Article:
Why patient-reported outcomes matter
Put yourself in the shoes of a clinician and think of a recent treatment you delivered. Now consider how you judged whether that treatment was successful. You’ll probably think of some of the following:
While current quality measurement and reporting attempts to capture data around the 1st items through process measures and HCAHPS surveys, the 2nd items, arguably the most important aspects of a patient’s outcome, are left to clinician follow-up. As we all know, time pressured clinical environments, inadequate data collection systems and limited capacity to follow-up with patients mean these outcomes have to be assessed on the spot and recorded, often with a brief scribble in the notes. Furthermore, studies have shown that patients are often reticent in sharing details in person and clinicians often find it difficult to surface sensitive issues such as sexual function.
Patient-reported outcomes offer a way for capturing more meaningful, complete and longitudinal perspective of the factors that are so fundamental to assessing a patient’s outcome. Modern technology presents the opportunity to translate patient-reported outcome measures from static paper instruments used in small-scale research studies to tools that engage patients in their care, can be deployed at scale and provide real-time insight in to patient outcomes like never before.
This new found insight can help clinicians optimize the care they deliver by finally capturing feedback across the entire cycle of care with a full view of the outcomes that matter. Data can be used to identify patients at-risk before or after treatment and target customized care plans or proactive outreach. Patients can make shared-decisions about treatment based on outcomes data from matched patients that have gone before them. Both providers and payers can use data to help demonstrate value, justify reimbursement and better align incentives.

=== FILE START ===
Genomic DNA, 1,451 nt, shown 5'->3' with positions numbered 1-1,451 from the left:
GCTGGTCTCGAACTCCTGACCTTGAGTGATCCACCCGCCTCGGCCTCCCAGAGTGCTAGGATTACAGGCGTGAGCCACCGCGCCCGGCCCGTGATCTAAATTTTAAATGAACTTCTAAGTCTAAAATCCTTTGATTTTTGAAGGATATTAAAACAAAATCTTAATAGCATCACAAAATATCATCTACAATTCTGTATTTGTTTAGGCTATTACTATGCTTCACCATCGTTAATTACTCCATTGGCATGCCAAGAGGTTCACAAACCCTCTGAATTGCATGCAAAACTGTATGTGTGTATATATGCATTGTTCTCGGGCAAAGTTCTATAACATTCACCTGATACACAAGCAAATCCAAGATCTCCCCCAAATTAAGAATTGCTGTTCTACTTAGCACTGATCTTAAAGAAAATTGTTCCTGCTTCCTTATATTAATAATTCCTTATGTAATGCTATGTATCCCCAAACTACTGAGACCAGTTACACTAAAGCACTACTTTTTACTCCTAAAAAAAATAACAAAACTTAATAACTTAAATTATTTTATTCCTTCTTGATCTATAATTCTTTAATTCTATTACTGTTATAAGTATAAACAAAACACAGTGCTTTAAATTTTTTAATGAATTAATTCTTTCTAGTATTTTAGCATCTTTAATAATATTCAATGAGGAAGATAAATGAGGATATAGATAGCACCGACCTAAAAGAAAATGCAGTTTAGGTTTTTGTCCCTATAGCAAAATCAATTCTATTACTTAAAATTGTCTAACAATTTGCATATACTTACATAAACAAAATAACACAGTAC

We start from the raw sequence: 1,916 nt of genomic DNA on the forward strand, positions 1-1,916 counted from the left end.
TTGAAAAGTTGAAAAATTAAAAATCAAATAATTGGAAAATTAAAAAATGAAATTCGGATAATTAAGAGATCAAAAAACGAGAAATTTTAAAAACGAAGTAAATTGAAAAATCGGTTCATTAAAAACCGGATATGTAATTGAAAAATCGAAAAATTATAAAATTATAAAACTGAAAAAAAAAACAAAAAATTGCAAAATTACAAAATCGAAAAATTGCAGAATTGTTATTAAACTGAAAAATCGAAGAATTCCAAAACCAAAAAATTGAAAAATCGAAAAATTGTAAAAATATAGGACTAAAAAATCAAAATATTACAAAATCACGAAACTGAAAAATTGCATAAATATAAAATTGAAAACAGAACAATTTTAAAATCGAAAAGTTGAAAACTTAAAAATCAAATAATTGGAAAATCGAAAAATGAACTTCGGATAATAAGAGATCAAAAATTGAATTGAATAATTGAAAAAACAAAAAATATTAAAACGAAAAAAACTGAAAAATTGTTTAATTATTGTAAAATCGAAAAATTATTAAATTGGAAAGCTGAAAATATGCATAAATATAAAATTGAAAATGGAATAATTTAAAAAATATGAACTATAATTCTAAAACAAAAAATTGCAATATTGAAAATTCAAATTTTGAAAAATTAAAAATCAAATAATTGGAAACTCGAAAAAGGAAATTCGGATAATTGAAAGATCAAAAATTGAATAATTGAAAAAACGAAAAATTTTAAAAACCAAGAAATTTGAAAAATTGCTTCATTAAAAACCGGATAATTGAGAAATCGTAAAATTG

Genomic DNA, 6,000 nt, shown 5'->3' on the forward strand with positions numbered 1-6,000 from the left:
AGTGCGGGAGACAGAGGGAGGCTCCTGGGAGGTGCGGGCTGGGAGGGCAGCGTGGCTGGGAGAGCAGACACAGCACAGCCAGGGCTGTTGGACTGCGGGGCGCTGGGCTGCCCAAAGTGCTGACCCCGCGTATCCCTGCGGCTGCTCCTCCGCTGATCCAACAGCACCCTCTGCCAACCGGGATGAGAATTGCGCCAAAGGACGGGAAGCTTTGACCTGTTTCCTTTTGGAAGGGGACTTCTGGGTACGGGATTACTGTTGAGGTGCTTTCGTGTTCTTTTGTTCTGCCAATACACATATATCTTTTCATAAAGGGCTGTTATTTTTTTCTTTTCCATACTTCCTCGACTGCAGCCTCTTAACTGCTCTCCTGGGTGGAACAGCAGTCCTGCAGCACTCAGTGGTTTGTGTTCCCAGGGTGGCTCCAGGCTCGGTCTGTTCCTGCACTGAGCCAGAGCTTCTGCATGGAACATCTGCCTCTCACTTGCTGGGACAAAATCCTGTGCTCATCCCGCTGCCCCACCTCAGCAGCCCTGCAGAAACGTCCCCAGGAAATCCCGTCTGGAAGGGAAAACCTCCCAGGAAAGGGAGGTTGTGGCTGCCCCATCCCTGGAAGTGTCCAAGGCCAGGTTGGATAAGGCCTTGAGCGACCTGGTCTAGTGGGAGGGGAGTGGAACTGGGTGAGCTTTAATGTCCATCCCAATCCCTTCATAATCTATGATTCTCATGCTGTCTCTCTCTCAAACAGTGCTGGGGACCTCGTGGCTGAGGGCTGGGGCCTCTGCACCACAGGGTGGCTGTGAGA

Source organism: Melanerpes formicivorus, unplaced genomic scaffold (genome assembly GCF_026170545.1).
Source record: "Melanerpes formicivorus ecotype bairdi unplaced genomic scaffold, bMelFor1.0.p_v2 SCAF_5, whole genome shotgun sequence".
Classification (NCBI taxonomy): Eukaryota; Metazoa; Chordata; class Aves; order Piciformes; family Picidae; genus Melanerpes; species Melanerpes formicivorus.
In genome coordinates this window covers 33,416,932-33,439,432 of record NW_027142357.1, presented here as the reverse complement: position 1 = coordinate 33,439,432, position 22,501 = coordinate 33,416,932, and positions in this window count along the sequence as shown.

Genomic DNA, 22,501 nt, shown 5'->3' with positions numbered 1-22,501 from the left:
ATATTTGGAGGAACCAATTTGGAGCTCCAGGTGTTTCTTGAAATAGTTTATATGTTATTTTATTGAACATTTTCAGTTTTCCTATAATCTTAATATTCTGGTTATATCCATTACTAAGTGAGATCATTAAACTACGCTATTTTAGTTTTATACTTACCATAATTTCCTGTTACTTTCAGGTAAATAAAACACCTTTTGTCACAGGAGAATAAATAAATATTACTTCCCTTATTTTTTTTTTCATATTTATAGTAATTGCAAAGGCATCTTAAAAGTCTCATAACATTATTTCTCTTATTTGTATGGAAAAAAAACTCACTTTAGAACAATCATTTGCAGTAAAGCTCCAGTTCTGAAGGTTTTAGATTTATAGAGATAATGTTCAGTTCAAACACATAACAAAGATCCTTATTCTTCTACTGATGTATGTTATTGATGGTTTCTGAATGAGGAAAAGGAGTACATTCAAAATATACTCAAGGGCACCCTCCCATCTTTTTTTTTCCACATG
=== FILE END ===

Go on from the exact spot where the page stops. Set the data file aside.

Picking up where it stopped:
Of course none of this comes without challenges but we believe that the confluence of value-driven care, the ubiquity of connected devices and the era of personalized & patient centered care make it a compelling time to be tackling this fundamental problem in healthcare. Specifically some of the challenges that lie ahead that we and our partners are actively tackling include:
Measure development: Fields like orthopaedics have a wide range of broadly validated measures with adoption among payers and large condition based registries. In some other specialties the measures are less mature but that’s changing every day.
Standardization: In order to make useful comparisons across populations a degree of standardization is necessary both on the measures used and the timescales for data collection. Organizations like ICHOM and payers like CMS are helping put people on the same page.
Technology: We need secure technology that engages patients and enables them to communicate on their terms through any device. That data needs to flow back to the care team in real-time and be easily accessed at the point of care.
Interpretation of Data: Very few have had access to this kind of data before. We need to build tools to visualize and interpret this data that fit in to workflows and give us a more holistic and actionable view of the patient or our populations.
Adoption in Payment Models: We’re already seeing PROs play a part in the CMS Comprehensive Care for Joint Replacement and MIPS programs. We’re likely to see continued movement from payers, both private and public, as they seek to align around value.
As we break down these challenges every day, the question is where you’ll be
Did the patient develop any immediate complications or need to be readmitted?
Did the patient die as a result?
Did the patient’s biomarkers indicate a successful treatment?
Did the patient have a good treatment experience?
Did the patient develop any long-term complications due to treatment?
Did the patient adhere to the treatment?
Did the patient notice a significant improvement in their symptoms?
Did the treatment improve the patient’s functional status?
Has the treatment led to an improvement in the patient’s quality of life and mental well-being?
Did the treatment meet the patient’s own goals in proceeding with the treatment in the first place?